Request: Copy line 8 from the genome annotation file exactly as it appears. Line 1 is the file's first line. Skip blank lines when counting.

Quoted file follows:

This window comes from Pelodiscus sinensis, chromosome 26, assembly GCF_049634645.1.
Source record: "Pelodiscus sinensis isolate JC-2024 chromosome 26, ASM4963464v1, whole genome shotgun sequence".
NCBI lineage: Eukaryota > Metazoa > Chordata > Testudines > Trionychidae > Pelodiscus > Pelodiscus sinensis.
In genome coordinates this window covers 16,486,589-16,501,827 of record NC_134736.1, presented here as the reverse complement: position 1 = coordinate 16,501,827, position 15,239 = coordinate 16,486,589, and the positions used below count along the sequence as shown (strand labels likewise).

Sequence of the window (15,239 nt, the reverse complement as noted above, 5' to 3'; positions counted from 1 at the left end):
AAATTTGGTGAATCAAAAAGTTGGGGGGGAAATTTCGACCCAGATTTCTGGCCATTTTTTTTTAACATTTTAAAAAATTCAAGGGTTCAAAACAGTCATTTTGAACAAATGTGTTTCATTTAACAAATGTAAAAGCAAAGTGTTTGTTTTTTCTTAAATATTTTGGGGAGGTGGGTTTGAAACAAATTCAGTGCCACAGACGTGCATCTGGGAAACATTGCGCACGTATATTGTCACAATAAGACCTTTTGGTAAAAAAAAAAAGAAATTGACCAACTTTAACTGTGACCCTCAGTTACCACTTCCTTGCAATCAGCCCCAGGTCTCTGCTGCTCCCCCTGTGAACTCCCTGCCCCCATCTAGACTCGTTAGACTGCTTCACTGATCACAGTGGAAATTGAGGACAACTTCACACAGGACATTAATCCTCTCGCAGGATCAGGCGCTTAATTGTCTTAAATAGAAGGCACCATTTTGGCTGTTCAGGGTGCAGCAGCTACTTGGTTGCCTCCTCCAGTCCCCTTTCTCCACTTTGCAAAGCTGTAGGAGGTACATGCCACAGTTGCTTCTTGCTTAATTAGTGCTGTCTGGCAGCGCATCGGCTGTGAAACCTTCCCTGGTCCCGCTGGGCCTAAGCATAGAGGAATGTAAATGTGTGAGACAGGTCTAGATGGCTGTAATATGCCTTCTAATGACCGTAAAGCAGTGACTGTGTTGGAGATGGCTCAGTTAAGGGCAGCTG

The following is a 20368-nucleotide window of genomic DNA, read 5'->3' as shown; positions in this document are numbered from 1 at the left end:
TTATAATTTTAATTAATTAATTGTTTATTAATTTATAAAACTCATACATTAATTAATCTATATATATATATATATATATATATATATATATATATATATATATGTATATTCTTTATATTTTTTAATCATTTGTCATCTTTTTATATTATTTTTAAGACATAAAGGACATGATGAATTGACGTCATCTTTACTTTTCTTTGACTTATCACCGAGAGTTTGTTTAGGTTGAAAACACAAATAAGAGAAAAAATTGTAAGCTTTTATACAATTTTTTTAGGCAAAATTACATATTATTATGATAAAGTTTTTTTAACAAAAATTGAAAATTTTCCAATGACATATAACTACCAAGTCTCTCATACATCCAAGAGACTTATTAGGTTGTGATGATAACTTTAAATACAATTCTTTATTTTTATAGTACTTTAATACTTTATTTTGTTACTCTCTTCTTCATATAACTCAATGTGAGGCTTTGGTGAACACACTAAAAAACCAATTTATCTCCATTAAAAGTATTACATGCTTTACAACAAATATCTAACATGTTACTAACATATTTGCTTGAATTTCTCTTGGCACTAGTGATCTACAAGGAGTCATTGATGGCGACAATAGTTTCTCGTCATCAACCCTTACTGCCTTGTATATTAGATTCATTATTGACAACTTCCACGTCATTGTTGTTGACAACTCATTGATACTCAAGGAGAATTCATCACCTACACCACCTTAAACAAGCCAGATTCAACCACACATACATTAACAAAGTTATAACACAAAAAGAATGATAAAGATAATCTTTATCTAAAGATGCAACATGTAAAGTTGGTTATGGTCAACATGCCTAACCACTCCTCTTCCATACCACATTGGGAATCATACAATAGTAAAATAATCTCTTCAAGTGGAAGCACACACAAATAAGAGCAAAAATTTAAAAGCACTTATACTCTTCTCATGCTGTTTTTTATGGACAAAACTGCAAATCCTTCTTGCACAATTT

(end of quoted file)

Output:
TTATAATTTTAATTAATTAATTGTTTATTAATTTATAAAACTCATACATTAATTAATCTATATATATATATATATATATATATATATATATATATATATATATGTATATTCTTTATATTTTTTAATCATTTGTCATCTTTTTATATTATTTTTAAGACATAAAGGACATGATGAATTGACGTCATCTTTACTTTTCTTTGACTTATCACCGAGAGTTTGTTTAGGTTGAAAACACAAATAAGAGAAAAAATTGTAAGCTTTTATACAATTTTTTTAGGCAAAATTACATATTATTATGATAAAGTTTTTTTAACAAAAATTGAAAATTTTCCAATGACATATAACTACCAAGTCTCTCATACATCCAAGAGACTTATTAGGTTGTGATGATAACTTTAAATACAATTCTTTATTTTTATAGTACTTTAATACTTTATTTTGTTACTCTCTTCTTCATATAACTCAATGTGAGGCTTTGGTGAACACACTAAAAAACCAATTTATCTCCATTAAAAGTATTACATGCTTTACAACAAATATCTAACATGTTACTAACATATTTGCTTGAATTTCTCTTGGCACTAGTGATCTACAAGGAGTCATTGATGGCGACAATAGTTTCTCGTCATCAACCCTTACTGCCTTGTATATTAGATTCATTATTGACAACTTCCACGTCATTGTTGTTGACAACTCATTGATACTCAAGGAGAATTCATCACCTACACCACCTTAAACAAGCCAGATTCAACCACACATACATTAACAAAGTTATAACACAAAAAGAATGATAAAGATAATCTTTATCTAAAGATGCAACATGTAAAGTTGGTTATGGTCAACATGCCTAACCACTCCTCTTCCATACCACATTGGGAATCATACAATAGTAAAATAATCTCTTCAAGTGGAAGCACACACAAATAAGAGCAAAAATTTAAAAGCACTTATACTCTTCTCATGCTGTTTTTTATGGACAAAACTGCAAATCCTTCTTGCACAATTT